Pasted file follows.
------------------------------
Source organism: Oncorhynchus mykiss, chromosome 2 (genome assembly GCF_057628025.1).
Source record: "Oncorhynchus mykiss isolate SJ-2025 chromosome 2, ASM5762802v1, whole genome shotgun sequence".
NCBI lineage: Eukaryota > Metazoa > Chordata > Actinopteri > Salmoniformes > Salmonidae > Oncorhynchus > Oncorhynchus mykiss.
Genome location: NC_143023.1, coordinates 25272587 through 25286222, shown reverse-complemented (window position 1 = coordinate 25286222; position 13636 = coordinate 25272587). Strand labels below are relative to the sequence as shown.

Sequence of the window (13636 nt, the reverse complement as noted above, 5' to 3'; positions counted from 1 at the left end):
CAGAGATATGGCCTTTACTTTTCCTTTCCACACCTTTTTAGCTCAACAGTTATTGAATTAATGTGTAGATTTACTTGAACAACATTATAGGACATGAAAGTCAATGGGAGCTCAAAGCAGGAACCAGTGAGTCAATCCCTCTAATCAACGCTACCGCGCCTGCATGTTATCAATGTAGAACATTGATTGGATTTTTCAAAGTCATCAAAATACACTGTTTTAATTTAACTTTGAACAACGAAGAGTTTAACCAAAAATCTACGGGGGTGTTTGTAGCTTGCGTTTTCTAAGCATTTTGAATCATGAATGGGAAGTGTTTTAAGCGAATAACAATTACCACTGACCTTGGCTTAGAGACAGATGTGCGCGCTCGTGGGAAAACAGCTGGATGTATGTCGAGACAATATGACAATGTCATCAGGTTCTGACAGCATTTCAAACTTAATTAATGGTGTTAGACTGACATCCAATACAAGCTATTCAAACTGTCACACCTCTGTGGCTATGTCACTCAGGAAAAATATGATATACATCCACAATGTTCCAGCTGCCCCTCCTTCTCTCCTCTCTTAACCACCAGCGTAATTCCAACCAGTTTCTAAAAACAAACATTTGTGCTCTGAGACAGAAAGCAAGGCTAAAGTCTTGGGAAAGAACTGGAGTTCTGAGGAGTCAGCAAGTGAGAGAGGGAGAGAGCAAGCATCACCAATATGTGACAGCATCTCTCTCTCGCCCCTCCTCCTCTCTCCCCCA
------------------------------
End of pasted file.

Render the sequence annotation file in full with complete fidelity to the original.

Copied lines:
Source organism: Oncorhynchus mykiss, chromosome 2 (genome assembly GCF_057628025.1).
Source record: "Oncorhynchus mykiss isolate SJ-2025 chromosome 2, ASM5762802v1, whole genome shotgun sequence".
NCBI lineage: Eukaryota > Metazoa > Chordata > Actinopteri > Salmoniformes > Salmonidae > Oncorhynchus > Oncorhynchus mykiss.
Genome location: NC_143023.1, coordinates 25272587 through 25286222, shown reverse-complemented (window position 1 = coordinate 25286222; position 13636 = coordinate 25272587). Strand labels below are relative to the sequence as shown.

Sequence of the window (13636 nt, the reverse complement as noted above, 5' to 3'; positions counted from 1 at the left end):
CAGAGATATGGCCTTTACTTTTCCTTTCCACACCTTTTTAGCTCAACAGTTATTGAATTAATGTGTAGATTTACTTGAACAACATTATAGGACATGAAAGTCAATGGGAGCTCAAAGCAGGAACCAGTGAGTCAATCCCTCTAATCAACGCTACCGCGCCTGCATGTTATCAATGTAGAACATTGATTGGATTTTTCAAAGTCATCAAAATACACTGTTTTAATTTAACTTTGAACAACGAAGAGTTTAACCAAAAATCTACGGGGGTGTTTGTAGCTTGCGTTTTCTAAGCATTTTGAATCATGAATGGGAAGTGTTTTAAGCGAATAACAATTACCACTGACCTTGGCTTAGAGACAGATGTGCGCGCTCGTGGGAAAACAGCTGGATGTATGTCGAGACAATATGACAATGTCATCAGGTTCTGACAGCATTTCAAACTTAATTAATGGTGTTAGACTGACATCCAATACAAGCTATTCAAACTGTCACACCTCTGTGGCTATGTCACTCAGGAAAAATATGATATACATCCACAATGTTCCAGCTGCCCCTCCTTCTCTCCTCTCTTAACCACCAGCGTAATTCCAACCAGTTTCTAAAAACAAACATTTGTGCTCTGAGACAGAAAGCAAGGCTAAAGTCTTGGGAAAGAACTGGAGTTCTGAGGAGTCAGCAAGTGAGAGAGGGAGAGAGCAAGCATCACCAATATGTGACAGCATCTCTCTCTCGCCCCTCCTCCTCTCTCCCCCA